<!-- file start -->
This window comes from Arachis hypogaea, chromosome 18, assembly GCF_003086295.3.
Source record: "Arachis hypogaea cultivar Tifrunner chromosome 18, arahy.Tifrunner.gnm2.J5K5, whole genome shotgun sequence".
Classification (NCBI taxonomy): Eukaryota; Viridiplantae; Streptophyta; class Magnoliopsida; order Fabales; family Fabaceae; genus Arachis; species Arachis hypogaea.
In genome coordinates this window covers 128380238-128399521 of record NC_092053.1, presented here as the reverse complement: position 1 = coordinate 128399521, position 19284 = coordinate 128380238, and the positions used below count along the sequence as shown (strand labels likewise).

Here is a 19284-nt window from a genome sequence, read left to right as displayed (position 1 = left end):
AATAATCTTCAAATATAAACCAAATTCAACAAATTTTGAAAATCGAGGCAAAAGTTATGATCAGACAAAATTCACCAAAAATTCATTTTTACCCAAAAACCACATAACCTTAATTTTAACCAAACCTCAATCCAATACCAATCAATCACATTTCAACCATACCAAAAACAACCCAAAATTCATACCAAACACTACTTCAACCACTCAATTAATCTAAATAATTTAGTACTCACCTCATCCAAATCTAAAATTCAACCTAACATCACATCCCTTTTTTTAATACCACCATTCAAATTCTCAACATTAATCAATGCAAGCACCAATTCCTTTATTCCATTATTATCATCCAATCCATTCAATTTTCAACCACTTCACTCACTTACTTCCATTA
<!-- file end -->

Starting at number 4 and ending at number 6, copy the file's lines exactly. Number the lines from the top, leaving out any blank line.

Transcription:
In genome coordinates this window covers 128380238-128399521 of record NC_092053.1, presented here as the reverse complement: position 1 = coordinate 128399521, position 19284 = coordinate 128380238, and the positions used below count along the sequence as shown (strand labels likewise).

Here is a 19284-nt window from a genome sequence, read left to right as displayed (position 1 = left end):
AATAATCTTCAAATATAAACCAAATTCAACAAATTTTGAAAATCGAGGCAAAAGTTATGATCAGACAAAATTCACCAAAAATTCATTTTTACCCAAAAACCACATAACCTTAATTTTAACCAAACCTCAATCCAATACCAATCAATCACATTTCAACCATACCAAAAACAACCCAAAATTCATACCAAACACTACTTCAACCACTCAATTAATCTAAATAATTTAGTACTCACCTCATCCAAATCTAAAATTCAACCTAACATCACATCCCTTTTTTTAATACCACCATTCAAATTCTCAACATTAATCAATGCAAGCACCAATTCCTTTATTCCATTATTATCATCCAATCCATTCAATTTTCAACCACTTCACTCACTTACTTCCATTA